Re: Rolling Out Recent Tasting Notes
Thanks for all the comments guys. I Appreciate them, and I agree with you, UUNetBill, and you, pkt77242, that reading glowing tasting notes, always provokes the thirst. So, this time, I’ve decided to be merciful and post some non-glowing tasting notes. Still, I doubt they’ll be ugly enough to scare you away from your liquor cabinet.
Ry guy, I may actually soon be getting the internet at my place. How do these online tastings work?
As far as getting a hold of that John McDougall’s Selection Bladnoch, I know that Joe Howell, down at Federal Wine & Spirits, in Boston, Massachusetts, still has a couple of bottles.
Anyways, how many of you have seen that 18 year old Oban around and wondered about it?
Oban 18 yo, 43%, limited U.S. release
Enter the Oban 18 year old. Everyone in the room looks up expectantly: “What’s this?” Sophisticated looking with its off-white label. Promising with its four years more of maturity over the standard 14 year old bottling. Perhaps a tad disappointing, in a predictable sort of way, with it’s apv of 43%. And CONFUSING OR INTRIGUING, YOU CAN TAKE YOUR PICK, WITH ITS PRICE TAG OF ABOUT A HUNDRED AND EIGHTY DOLLARS!!
It’s quite interesting, though. An ambiguous, but not unpleasant nose: sweet, malty, not a whole lot going on. On the palate, it plays something like a blend, but silkier and with an idiosyncratically unbalanced profile. Absolutely no taste, and I mean none whatsoever, on the tip of the tongue. Those of you who have had the 10 year old Tormore will be familiar with this odd flavor-null-zone effect. It’s the same here, but in a more total way. I didn’t necessarily mind it, but my girlfriend just couldn’t get over it. Then, towards the middle back of the palate, it suddenly explodes in a huge burst of vanilla. Vanilla is a note in the profiles of many whiskies. There’s the corny, honeyed vanilla note, characteristic of Balvenie, the sherried, fruity vanilla note characteristic of Macallan, and the heathery, honeyed vanilla note characteristic of Dalwhinnie, just to name a few, but this is one vanilla note that is not like the others. It’s huge, pure, intense, and unadulterated by any other flavors except for a hint of maltiness. Like a gigantic sherry, or a heavy peat, it dominates the whisky and unavoidably constitutes its main appeal. As it subsides, however, some other notes do become apparent: a faint wisp of smoke, maybe a little roasted coconut, and a delicious spiciness, which ends up turning into a very decent finish. A cool whisky, it has a kind of soft, deformed, sensuous beauty to it. It brings to mind the stereotypical idea of the romantic partner who is comforting and attractive, but tragically uninspiring. It’s Very drinkable, but ultimately not very rewarding.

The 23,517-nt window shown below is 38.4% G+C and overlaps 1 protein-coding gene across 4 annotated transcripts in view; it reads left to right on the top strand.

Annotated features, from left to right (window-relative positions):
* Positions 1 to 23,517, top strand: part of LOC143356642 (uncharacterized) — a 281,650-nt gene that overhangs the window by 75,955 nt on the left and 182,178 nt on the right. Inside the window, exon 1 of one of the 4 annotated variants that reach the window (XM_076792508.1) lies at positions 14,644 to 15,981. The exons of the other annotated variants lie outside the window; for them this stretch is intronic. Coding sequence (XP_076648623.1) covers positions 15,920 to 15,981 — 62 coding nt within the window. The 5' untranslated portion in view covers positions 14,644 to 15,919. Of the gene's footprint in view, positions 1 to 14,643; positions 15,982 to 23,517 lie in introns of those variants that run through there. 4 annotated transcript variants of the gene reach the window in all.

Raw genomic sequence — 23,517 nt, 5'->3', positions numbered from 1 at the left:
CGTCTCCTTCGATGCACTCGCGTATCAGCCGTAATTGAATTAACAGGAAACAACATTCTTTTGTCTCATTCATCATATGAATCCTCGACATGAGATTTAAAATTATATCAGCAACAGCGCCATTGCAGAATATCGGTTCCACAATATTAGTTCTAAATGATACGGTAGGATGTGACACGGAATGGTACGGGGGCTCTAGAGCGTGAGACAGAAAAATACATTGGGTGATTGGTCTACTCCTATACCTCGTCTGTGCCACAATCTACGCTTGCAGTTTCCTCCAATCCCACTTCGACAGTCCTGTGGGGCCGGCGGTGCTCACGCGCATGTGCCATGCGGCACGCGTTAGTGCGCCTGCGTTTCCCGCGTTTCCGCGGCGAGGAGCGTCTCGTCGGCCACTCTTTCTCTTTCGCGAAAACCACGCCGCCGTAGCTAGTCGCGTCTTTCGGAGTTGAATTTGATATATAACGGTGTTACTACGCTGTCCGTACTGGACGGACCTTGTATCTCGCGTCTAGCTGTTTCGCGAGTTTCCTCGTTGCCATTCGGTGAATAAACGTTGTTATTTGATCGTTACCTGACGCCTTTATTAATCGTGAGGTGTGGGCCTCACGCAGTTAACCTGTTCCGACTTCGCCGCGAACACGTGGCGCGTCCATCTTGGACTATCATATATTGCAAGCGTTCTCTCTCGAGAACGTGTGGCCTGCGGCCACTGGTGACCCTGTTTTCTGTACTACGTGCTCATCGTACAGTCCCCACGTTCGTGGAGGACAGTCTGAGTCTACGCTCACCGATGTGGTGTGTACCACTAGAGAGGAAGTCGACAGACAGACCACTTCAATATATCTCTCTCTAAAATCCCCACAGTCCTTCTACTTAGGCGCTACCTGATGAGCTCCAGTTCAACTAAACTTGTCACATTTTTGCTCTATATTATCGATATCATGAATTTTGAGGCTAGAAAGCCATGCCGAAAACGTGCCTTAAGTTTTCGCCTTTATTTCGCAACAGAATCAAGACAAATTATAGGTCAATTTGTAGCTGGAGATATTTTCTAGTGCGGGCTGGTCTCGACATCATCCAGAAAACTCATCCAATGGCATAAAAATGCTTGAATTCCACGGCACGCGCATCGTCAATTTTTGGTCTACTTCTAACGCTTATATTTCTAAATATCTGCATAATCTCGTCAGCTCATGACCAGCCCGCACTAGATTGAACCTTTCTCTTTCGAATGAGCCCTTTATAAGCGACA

I really just can’t at all understand why this expensive limited edition was bottled at 43%. I can’t think of a single whisky that screams out so loudly that it would drink better at a higher strength. As it is, the distinguished and charismatic 14 year old, which is the Classic Malts’ MVP, In the U.S., pulls off everything the 18 does only much better. It’s compelling three note flavor profile of fruit, smoke, and spice, suavely announces it’s lordly status as a single malt scotch, while its middle weight, medium wet body doesn’t alienate the blend drinking populous. Compared to it the 18 seems incomplete, and incredibly overpriced.
A while ago, Auchentoshan put out a limited edition cask strength 16 year old, which I think was vatted from whisky aged in first fill bourbon barrels. Like the Oban 18, it was weirdly heavy on the vanilla and not very multidimensional. Because it was cask strength, though, it worked out very nicely. It was gentle, but very solid and a lot of fun. There are definitely still bottles of it floating around and if the notes on the 18 year old Oban were appealing to you, I would recommend that you pick up the Auchentoshan instead. It’s not the same, but it’s similar, and it holds up a lot better. It’s also not insanely overpriced.